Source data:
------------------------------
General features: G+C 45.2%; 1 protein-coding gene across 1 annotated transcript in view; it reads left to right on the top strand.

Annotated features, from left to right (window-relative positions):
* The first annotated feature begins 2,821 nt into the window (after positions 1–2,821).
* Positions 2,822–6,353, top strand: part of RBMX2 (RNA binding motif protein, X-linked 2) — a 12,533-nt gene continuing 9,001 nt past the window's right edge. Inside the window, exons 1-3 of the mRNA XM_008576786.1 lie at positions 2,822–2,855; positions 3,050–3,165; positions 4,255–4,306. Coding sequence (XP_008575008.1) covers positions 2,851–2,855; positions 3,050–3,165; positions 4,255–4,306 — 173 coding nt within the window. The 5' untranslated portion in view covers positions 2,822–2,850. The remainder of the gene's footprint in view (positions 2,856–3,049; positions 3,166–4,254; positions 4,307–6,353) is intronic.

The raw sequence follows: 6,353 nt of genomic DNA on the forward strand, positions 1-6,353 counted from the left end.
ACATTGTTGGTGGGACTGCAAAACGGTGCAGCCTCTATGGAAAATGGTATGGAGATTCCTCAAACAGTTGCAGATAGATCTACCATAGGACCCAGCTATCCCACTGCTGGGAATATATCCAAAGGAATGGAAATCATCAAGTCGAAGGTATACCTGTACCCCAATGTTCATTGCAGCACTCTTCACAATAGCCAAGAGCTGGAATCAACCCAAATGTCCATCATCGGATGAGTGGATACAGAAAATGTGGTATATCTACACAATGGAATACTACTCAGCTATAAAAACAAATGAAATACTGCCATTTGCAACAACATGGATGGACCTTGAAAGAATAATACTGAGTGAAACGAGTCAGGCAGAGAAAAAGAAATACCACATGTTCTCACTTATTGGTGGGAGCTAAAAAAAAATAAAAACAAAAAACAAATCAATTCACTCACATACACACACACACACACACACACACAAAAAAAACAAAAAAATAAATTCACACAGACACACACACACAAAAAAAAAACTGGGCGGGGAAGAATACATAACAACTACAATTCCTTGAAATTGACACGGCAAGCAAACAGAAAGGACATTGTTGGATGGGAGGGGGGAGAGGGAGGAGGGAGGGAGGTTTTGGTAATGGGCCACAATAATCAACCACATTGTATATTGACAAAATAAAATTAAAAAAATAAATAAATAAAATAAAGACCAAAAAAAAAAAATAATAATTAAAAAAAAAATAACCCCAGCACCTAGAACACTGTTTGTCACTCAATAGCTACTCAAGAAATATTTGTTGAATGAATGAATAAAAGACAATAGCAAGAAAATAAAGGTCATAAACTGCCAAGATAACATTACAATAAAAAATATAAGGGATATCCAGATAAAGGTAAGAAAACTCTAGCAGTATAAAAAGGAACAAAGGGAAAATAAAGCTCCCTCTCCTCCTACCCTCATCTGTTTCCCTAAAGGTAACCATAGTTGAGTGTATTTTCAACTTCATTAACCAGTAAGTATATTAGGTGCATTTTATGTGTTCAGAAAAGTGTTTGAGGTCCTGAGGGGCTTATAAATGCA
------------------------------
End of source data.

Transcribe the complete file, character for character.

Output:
General features: G+C 45.2%; 1 protein-coding gene across 1 annotated transcript in view; it reads left to right on the top strand.

Annotated features, from left to right (window-relative positions):
* The first annotated feature begins 2,821 nt into the window (after positions 1–2,821).
* Positions 2,822–6,353, top strand: part of RBMX2 (RNA binding motif protein, X-linked 2) — a 12,533-nt gene continuing 9,001 nt past the window's right edge. Inside the window, exons 1-3 of the mRNA XM_008576786.1 lie at positions 2,822–2,855; positions 3,050–3,165; positions 4,255–4,306. Coding sequence (XP_008575008.1) covers positions 2,851–2,855; positions 3,050–3,165; positions 4,255–4,306 — 173 coding nt within the window. The 5' untranslated portion in view covers positions 2,822–2,850. The remainder of the gene's footprint in view (positions 2,856–3,049; positions 3,166–4,254; positions 4,307–6,353) is intronic.

The raw sequence follows: 6,353 nt of genomic DNA on the forward strand, positions 1-6,353 counted from the left end.
ACATTGTTGGTGGGACTGCAAAACGGTGCAGCCTCTATGGAAAATGGTATGGAGATTCCTCAAACAGTTGCAGATAGATCTACCATAGGACCCAGCTATCCCACTGCTGGGAATATATCCAAAGGAATGGAAATCATCAAGTCGAAGGTATACCTGTACCCCAATGTTCATTGCAGCACTCTTCACAATAGCCAAGAGCTGGAATCAACCCAAATGTCCATCATCGGATGAGTGGATACAGAAAATGTGGTATATCTACACAATGGAATACTACTCAGCTATAAAAACAAATGAAATACTGCCATTTGCAACAACATGGATGGACCTTGAAAGAATAATACTGAGTGAAACGAGTCAGGCAGAGAAAAAGAAATACCACATGTTCTCACTTATTGGTGGGAGCTAAAAAAAAATAAAAACAAAAAACAAATCAATTCACTCACATACACACACACACACACACACACACAAAAAAAACAAAAAAATAAATTCACACAGACACACACACACAAAAAAAAAACTGGGCGGGGAAGAATACATAACAACTACAATTCCTTGAAATTGACACGGCAAGCAAACAGAAAGGACATTGTTGGATGGGAGGGGGGAGAGGGAGGAGGGAGGGAGGTTTTGGTAATGGGCCACAATAATCAACCACATTGTATATTGACAAAATAAAATTAAAAAAATAAATAAATAAAATAAAGACCAAAAAAAAAAAATAATAATTAAAAAAAAAATAACCCCAGCACCTAGAACACTGTTTGTCACTCAATAGCTACTCAAGAAATATTTGTTGAATGAATGAATAAAAGACAATAGCAAGAAAATAAAGGTCATAAACTGCCAAGATAACATTACAATAAAAAATATAAGGGATATCCAGATAAAGGTAAGAAAACTCTAGCAGTATAAAAAGGAACAAAGGGAAAATAAAGCTCCCTCTCCTCCTACCCTCATCTGTTTCCCTAAAGGTAACCATAGTTGAGTGTATTTTCAACTTCATTAACCAGTAAGTATATTAGGTGCATTTTATGTGTTCAGAAAAGTGTTTGAGGTCCTGAGGGGCTTATAAATGCA